Ten years ago, reverse mortgages were primarily used by widowed or single women well into their 70s with little other means of retirement income. Now, big losses to retirement savings as a result of the financial crisis have stoked interest among younger retirees of both sexes.
Reverse mortgages let a homeowner age 62 or older convert a portion of the equity in his home into cash. Unlike a traditional mortgage or home equity loan, repayment isn't required until the borrower either no longer uses the home as his primary residence, sells it, or dies. Instead, he receives a lump sum for the amount of the loan less up-front fees, or monthly payments from the lender.
In the 22 years that Home Equity Conversion Mortgages, or HECMs, have been available, 637,000 have been issued and 500,920 were outstanding at the end of July 2010. That represents roughly 7.2 percent of the 6,933,404 owner-occupied housing units for people age 65 and older recorded by a U.S. Census Bureau survey in 2008. HECMs, which are insured by the Federal Housing Administration (FHA), are now roughly 99 percent of the reverse-mortgage market.
"It's viewed even now as a niche product that people only make use of in desperation," says Anthony Webb, research economist at the Center for Retirement Research at Boston College. "Given the inadequacy of retirement savings, it really is something that everyone ought to be thinking about, even if in the end they choose not to take advantage of it."
Demand Expected to Rise
Demand for reverse mortgages is expected to rise, not only because more retirees need extra income since the recession, but due to efforts by the U.S. Housing & Urban Development Dept. (HUD) to lower up-front costs for borrowers. Lenders have indicated to Peter Bell, president of the National Reverse Mortgage Lenders Assn. (NRMLA), that the largest number of borrowers so far this year has been 62- and 63-year-olds, most of whom want to use some of the money to pay off an existing mortgage as they prepare for a drop in income during retirement.
Americans' retirement assets took a big hit from the financial crisis and income shortfalls are projected to worsen as health-care costs continue to rise faster than general inflation in the years ahead, says Jack VanDerhei, research director of the Employee Benefits Research Institute in Washington. The median holdings for individuals ages 55 to 64 in 401(k)/IRAs at the end of 2008 was $56,000, down 30 percent from $78,000 at the end of 2007, according to the Federal Reserve's Survey of Consumer Finances.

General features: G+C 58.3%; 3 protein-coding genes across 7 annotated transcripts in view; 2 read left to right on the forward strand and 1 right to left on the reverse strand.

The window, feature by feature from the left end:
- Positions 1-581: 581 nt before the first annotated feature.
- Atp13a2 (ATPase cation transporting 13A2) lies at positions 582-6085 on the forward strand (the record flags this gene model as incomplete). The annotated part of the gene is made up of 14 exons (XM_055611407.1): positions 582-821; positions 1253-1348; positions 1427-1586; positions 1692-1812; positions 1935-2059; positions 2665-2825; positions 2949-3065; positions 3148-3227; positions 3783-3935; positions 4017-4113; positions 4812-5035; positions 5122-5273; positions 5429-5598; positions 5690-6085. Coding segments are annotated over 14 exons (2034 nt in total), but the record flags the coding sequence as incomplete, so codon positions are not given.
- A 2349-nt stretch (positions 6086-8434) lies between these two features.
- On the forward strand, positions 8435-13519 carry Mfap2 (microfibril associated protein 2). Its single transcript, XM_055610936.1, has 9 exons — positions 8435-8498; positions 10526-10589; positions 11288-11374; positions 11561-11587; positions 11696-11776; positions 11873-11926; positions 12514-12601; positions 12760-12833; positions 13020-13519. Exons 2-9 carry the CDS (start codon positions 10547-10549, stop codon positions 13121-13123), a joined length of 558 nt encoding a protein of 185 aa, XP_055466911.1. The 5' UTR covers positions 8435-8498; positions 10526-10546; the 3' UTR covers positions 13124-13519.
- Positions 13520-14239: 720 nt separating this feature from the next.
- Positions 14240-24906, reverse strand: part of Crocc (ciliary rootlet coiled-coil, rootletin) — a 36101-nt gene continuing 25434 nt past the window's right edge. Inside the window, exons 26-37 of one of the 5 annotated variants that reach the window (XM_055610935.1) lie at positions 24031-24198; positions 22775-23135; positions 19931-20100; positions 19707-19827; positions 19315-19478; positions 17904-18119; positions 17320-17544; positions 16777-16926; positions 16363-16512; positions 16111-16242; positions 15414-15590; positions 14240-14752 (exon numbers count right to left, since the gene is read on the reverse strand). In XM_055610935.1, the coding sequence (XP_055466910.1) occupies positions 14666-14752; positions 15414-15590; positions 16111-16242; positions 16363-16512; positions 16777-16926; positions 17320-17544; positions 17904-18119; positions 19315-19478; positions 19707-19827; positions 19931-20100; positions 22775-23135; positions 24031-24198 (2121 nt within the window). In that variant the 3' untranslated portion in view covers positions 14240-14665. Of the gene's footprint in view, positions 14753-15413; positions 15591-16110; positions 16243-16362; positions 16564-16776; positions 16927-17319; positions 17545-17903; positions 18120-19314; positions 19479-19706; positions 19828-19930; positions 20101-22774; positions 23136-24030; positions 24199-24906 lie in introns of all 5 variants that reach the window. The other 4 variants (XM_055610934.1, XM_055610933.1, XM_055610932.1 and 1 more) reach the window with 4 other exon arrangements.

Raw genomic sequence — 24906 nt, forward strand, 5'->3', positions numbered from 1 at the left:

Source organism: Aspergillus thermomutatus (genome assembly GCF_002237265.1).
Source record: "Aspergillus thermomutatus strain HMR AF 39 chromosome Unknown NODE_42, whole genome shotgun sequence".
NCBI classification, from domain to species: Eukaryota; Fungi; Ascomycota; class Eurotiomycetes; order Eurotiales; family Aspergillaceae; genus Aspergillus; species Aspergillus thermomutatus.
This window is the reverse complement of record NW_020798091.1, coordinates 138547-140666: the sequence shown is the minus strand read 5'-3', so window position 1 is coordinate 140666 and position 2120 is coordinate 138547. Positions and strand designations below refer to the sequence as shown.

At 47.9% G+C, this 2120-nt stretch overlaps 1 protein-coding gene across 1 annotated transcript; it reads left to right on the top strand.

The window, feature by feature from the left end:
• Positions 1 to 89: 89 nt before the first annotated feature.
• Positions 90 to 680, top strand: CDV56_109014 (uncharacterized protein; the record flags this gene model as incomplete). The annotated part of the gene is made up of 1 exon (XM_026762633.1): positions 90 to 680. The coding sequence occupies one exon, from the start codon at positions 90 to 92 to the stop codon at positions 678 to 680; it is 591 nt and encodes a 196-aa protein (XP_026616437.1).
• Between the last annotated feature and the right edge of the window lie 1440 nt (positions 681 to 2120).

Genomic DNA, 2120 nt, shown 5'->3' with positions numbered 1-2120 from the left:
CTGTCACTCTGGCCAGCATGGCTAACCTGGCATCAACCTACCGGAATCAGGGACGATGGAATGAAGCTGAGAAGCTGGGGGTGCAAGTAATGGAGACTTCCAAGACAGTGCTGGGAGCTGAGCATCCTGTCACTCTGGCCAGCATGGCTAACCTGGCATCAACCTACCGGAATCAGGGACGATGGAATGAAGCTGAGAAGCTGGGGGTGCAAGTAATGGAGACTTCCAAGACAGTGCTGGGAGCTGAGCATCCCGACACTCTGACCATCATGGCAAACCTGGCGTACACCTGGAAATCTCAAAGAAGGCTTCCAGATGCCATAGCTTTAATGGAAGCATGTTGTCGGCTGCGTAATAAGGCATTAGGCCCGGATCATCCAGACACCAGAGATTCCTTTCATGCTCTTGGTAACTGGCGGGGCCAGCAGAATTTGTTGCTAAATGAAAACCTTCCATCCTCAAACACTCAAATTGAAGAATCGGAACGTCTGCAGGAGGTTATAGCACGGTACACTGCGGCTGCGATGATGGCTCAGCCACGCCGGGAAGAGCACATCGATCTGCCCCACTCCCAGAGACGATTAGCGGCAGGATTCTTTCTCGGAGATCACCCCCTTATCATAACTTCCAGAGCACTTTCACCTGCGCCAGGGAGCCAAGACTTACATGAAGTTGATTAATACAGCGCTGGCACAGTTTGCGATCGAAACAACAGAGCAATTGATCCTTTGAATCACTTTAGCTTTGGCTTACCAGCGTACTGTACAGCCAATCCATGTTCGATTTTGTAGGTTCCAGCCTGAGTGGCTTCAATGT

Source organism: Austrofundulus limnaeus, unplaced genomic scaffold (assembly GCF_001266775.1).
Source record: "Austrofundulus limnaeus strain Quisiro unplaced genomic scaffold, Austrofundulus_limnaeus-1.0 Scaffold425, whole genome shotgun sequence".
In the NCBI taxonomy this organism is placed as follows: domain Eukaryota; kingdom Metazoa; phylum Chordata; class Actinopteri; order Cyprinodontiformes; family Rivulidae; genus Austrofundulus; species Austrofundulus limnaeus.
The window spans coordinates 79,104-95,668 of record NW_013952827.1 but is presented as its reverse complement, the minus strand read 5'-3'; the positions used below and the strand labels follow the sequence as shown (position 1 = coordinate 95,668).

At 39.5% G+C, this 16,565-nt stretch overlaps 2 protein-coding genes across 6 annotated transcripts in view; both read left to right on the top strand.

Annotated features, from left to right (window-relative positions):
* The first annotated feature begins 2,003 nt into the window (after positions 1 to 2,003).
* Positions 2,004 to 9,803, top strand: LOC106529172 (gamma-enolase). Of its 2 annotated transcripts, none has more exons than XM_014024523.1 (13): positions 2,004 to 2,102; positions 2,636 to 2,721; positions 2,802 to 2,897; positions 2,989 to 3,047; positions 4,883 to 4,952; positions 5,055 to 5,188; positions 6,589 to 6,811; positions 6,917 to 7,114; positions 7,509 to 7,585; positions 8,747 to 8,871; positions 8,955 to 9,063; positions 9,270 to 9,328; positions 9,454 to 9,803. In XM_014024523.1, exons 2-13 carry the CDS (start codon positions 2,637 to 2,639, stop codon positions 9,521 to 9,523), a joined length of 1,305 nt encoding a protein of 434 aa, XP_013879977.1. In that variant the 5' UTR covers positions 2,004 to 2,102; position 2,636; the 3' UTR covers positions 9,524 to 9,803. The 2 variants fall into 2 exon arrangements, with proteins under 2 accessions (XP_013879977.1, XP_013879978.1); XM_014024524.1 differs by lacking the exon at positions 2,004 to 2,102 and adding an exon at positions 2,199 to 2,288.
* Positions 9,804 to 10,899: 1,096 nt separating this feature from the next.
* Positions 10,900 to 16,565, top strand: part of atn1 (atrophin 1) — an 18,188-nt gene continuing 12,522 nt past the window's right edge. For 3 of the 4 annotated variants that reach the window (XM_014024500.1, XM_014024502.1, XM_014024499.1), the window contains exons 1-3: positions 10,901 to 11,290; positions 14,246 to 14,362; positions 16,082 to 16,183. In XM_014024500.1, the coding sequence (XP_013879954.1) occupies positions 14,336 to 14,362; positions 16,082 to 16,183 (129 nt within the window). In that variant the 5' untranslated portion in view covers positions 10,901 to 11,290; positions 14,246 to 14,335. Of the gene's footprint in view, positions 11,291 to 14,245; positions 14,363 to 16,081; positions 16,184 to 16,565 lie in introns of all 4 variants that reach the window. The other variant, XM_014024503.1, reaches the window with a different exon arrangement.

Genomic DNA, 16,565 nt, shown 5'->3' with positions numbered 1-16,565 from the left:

A look at clients' monthly cash-flow needs shows that a reverse mortgage is often an economic necessity, according to Margaret McDowell, the founder and principal of Arbor Wealth Management in Miramar Beach, Fla. "[A] reverse mortgage can offer financial salvation for retirees. Often the additional capital will allow them to stay in their homes and get out from under a mortgage payment or simply improve their monthly cash flow," she wrote in an e-mail message. "However, the ongoing success of that decision relies on the self-discipline of the individuals."
Jim Heitman, an independent, fee-only financial adviser in Alta Loma, Calif., has seen a big jump in client interest in reverse mortgages in recent years. "When I introduce the topic, I need to do a lot less educating as to what that is than I used to," he says.
Slump in 2010
Any increase in issuance would come on the heels of a slump following the collapse in U.S. home values. After climbing steadily since 2000, the number of HECMs issued fell to 79,106 for fiscal year 2010, which ended Sept. 30, from 114,692 in fiscal year 2009, according to the NRMLA. That would make fiscal 2010 volume the lowest since before 2006.
The median value of homes that have already taken HECMs is around $300,000, says NRMLA's Bell. He estimates that about 60 percent of reverse mortgages are used to pay off an existing mortgage using a lump sum, with borrowers taking the balance as a line of credit. The market for HECMs is expected to grow, aided by a temporary boost in the FHA loan limit under the 2009 Economic Recovery Act to $625,500 from a prior ceiling of $363,000. Congress recently extended the higher loan limit through Sept. 30, 2011. (Data on the average size of a reverse mortgage are not readily available, partly because the Mortgage Industry Standards Maintenance Organization has yet to finalize a tracking methodology.)